17 days ago

Trade in which mobile capital is the comparative advantage is a system of Neocolonial exploitation of developing-world nations.

Were trade wars inevitable? The answer is yes, due to the imbalances and distortions generated by financialization and central bank stimulus. Gordon Long and I peel the trade-war onion in a new video program, Were Trade Wars Inevitable? (27:48)
Let’s stipulate right off the bat that trade is not necessarily win-win–the winners (corporations, financiers and the financial sector) have skimmed the majority of the gains, leaving the losers with a few pennies of dubious value.
Consumers’ got a nickel in savings and a disastrous decline in quality, while corporations reaped 95 cents of

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Playing for All the Marbles

19 days ago

Global Plunge Protection Teams must be ordering take-out food; every night is a long one now.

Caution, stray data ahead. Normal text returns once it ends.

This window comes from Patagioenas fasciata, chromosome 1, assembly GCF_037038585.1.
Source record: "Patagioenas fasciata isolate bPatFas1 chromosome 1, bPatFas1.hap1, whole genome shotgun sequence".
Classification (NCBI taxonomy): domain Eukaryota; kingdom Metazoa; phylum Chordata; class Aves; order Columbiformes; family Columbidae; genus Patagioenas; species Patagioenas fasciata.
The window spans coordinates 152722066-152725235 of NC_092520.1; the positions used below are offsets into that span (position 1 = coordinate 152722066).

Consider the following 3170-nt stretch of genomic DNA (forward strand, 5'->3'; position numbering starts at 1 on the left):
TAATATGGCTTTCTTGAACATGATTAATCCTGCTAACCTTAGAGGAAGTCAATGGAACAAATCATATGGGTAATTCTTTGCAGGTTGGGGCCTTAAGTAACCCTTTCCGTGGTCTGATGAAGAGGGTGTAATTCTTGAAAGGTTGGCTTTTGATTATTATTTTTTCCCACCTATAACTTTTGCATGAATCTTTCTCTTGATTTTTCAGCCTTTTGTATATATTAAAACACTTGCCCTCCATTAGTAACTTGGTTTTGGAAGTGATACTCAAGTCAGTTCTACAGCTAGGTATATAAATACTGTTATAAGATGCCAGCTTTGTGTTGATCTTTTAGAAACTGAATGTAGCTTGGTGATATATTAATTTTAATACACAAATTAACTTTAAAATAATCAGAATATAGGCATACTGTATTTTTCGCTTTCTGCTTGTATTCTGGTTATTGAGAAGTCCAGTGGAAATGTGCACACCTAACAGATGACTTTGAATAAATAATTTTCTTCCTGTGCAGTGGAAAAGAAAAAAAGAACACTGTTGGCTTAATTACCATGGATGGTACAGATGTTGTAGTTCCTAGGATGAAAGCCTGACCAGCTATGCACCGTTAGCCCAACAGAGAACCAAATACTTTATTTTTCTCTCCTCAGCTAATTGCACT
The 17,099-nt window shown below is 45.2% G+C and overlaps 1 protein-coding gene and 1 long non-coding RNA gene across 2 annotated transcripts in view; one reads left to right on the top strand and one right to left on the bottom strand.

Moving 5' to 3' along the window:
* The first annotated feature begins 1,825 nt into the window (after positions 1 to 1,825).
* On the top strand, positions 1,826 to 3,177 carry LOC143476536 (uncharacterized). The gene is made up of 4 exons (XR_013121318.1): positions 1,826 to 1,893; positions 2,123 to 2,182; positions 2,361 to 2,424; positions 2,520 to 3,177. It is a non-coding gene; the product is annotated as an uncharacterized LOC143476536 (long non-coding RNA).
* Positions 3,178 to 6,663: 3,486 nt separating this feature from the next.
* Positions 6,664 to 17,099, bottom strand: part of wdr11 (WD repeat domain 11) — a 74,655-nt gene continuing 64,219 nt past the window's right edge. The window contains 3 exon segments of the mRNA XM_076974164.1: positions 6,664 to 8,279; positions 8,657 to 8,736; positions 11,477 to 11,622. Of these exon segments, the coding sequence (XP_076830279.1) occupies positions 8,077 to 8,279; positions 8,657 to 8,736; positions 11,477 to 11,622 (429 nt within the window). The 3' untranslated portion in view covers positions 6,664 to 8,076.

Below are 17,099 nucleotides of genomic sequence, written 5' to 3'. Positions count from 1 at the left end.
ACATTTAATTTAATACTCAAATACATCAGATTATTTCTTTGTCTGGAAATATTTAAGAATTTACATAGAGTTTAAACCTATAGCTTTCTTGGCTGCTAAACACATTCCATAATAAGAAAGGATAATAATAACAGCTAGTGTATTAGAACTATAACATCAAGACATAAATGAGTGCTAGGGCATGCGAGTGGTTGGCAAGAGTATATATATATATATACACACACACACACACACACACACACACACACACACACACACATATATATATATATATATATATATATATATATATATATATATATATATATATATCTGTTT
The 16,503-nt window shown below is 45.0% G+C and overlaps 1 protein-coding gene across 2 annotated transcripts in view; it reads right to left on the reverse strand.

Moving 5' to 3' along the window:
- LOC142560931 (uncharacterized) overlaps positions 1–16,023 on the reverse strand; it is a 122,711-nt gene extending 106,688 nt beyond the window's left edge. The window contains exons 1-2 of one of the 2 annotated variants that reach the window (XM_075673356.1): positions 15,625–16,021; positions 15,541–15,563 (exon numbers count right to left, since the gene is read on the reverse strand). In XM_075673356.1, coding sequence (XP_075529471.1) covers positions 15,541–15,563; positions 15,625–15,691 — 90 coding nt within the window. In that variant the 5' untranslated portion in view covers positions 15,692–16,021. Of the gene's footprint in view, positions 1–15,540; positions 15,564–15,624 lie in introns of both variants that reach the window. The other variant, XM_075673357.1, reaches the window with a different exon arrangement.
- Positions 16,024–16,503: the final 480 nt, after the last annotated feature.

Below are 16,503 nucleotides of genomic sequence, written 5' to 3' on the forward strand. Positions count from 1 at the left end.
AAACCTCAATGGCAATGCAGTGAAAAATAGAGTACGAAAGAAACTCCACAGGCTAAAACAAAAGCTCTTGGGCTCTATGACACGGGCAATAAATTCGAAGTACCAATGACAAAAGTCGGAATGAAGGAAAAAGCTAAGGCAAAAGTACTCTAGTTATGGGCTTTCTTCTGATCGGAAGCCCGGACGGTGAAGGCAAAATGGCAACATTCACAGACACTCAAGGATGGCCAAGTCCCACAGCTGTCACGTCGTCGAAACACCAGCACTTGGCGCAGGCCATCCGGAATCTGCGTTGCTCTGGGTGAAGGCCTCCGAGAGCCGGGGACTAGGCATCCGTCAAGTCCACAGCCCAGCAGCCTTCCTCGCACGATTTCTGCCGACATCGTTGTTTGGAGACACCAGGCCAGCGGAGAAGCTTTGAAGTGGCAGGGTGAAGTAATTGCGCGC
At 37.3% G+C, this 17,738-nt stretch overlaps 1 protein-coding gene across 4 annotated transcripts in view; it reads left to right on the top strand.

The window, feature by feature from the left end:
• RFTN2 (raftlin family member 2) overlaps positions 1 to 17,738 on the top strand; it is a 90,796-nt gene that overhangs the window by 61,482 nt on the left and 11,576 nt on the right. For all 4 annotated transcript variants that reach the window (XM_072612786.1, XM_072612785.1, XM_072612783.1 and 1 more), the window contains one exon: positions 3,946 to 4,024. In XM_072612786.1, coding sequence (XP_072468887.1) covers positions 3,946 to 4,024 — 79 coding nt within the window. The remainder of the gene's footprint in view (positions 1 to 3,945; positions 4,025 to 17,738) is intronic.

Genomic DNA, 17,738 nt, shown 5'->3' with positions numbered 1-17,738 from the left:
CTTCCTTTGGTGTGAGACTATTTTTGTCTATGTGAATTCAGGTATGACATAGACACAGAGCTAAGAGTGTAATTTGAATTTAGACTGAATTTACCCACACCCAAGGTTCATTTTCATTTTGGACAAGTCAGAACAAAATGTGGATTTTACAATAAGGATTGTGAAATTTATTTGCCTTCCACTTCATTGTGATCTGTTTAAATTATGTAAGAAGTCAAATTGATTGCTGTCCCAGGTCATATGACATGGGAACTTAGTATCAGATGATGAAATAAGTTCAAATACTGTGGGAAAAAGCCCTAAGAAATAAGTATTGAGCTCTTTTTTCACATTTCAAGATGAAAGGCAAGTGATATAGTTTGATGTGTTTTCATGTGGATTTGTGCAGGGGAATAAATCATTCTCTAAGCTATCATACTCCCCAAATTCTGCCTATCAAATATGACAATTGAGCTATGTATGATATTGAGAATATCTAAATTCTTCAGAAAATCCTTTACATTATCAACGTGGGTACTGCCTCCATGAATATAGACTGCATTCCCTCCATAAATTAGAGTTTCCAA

The current stocks/bonds game is for all the marbles, by which I mean the status quo now depends on valuations and interest rates remaining near their current levels for the system to function.
If interest rates soar and/or stocks plummet, the game is over: pension funds collapse, tax revenues drop, debt based on high asset valuations defaults, employment craters and the much-lauded “wealth effect” reverses into a “negative wealth effect” (i.e. everyone looking at their IRA or 401K statement feels poorer every month).
Let’s scan a few relevant charts to understand why this game is for all the marbles. Given the systemic

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The Problem with a State-Cartel Economy: Prices Rise, Wages Don’t